North Dakota Gov. Doug Burgum’s PAC vowed the presidential candidate would “win the Cold War with China” in a new nationwide ad rolling out Wednesday.
The Best of America PAC ad attempts to differentiate Burgum from the rest of the GOP field by arguing that the conservative businessman is the only one “tough enough” to take on China.
“We need to stop buying energy from our enemies and start selling energy to our friends and allies,” Burgum says in the 30-second clip shared exclusively with the Daily Caller.
“Conservative business leader Governor Burgum is the strong leader America needs to take on China and win,” PAC spokesperson Emily Benavides told the Caller. “Governor Burgum will stand strong against China by strengthening America’s energy independence, lowering gas prices, and rebuilding our military.”
Burgum has touted his hawkish posture towards China in previous remarks on the campaign trail.
He tore into President Joe Biden’s China approach on the GOP debate stage in Milwaukee, saying the president’s energy policies are “just subsidizing China” and calling for the Biden administration to put Harpoon anti-ship missiles on Taiwan. (RELATED: Recently Hospitalized GOP Candidate Doug Burgum Spotted On Crutches Before Debate)
Burgum also criticized the GOP candidates for focusing too much on issues surrounding Jan. 6 and the 2020 election.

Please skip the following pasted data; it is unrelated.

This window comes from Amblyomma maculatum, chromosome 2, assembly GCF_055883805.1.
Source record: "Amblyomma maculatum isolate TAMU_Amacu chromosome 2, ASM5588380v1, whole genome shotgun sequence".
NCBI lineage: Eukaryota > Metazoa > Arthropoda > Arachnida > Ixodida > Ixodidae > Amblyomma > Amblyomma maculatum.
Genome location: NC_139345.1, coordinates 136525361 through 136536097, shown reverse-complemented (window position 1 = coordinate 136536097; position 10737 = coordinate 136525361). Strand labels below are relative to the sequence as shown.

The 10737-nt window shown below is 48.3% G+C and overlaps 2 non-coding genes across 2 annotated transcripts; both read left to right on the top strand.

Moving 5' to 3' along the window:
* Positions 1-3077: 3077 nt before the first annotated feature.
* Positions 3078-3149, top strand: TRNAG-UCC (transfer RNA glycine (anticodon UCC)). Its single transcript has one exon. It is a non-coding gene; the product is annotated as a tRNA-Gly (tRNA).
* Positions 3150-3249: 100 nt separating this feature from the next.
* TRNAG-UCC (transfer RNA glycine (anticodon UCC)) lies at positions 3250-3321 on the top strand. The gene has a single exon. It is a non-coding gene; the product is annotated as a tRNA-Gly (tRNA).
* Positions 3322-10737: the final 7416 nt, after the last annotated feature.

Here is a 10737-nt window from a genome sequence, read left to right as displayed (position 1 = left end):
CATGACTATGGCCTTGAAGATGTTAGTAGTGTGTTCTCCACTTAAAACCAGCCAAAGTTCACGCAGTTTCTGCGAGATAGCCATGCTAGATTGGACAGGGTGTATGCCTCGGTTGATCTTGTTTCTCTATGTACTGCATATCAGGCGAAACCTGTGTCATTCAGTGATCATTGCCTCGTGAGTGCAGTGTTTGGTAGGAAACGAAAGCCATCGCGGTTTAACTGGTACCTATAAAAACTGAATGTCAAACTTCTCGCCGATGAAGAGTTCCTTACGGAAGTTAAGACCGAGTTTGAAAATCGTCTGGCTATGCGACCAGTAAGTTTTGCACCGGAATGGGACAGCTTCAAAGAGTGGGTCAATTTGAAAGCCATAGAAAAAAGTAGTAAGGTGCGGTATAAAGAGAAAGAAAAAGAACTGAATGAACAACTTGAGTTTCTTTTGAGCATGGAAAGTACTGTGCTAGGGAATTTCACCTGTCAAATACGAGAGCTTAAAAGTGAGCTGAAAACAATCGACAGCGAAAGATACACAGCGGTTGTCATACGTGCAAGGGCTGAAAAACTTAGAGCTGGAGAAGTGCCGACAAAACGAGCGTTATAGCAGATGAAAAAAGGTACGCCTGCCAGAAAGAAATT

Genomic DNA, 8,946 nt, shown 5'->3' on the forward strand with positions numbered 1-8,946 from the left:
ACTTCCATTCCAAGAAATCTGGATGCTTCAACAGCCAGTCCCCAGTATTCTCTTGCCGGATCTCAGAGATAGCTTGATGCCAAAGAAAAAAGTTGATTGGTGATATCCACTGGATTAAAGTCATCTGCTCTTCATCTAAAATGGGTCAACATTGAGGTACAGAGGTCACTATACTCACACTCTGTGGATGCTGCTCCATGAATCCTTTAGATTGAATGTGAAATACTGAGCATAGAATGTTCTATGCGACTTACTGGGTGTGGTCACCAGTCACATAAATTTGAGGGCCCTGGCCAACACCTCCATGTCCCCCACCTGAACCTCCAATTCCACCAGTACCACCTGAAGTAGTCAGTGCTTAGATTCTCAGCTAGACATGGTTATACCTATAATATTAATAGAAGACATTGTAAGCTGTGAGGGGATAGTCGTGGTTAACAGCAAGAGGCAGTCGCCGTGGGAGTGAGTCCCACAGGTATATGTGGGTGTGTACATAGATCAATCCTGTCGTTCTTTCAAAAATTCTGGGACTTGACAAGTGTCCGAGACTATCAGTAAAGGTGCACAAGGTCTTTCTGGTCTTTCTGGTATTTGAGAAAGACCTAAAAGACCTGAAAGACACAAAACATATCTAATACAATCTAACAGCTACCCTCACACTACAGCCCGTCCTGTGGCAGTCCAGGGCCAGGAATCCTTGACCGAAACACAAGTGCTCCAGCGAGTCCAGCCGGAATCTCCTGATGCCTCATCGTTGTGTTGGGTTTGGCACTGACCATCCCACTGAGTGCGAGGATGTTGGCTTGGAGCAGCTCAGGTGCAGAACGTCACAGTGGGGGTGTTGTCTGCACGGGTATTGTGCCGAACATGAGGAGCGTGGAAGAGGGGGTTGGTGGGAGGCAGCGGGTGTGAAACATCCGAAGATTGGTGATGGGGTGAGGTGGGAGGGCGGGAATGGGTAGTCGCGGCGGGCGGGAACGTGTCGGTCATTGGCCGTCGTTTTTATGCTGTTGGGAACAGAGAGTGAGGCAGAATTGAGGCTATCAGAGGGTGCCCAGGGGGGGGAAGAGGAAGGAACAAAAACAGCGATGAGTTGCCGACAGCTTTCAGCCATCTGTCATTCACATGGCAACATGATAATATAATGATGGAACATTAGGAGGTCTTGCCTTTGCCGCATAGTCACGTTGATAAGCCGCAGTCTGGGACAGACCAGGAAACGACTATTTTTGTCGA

“China is the number-one threat to our country, and every minute that these eight candidates spend talking about the past instead about the future is time that is just … you know who loves it? Biden loves it, but China loves it when we’re talking about the past,” Burgum said on the debate stage. (RELATED: ‘The Guy’s Got Balls’: Meet The Little-Known Governor Who’s Expected To Jump Into The 2024 Presidential Race)
The two-term governor is facing a heavyweight Republican primary field and is stressing his “small town” roots and North Dakota background, in addition to his policy agenda.
The Real Clear Politics (RCP) average for a Republican primary has Burgum polling at 0.5 percent, based on polls conducted between Aug. 17 and Aug. 26.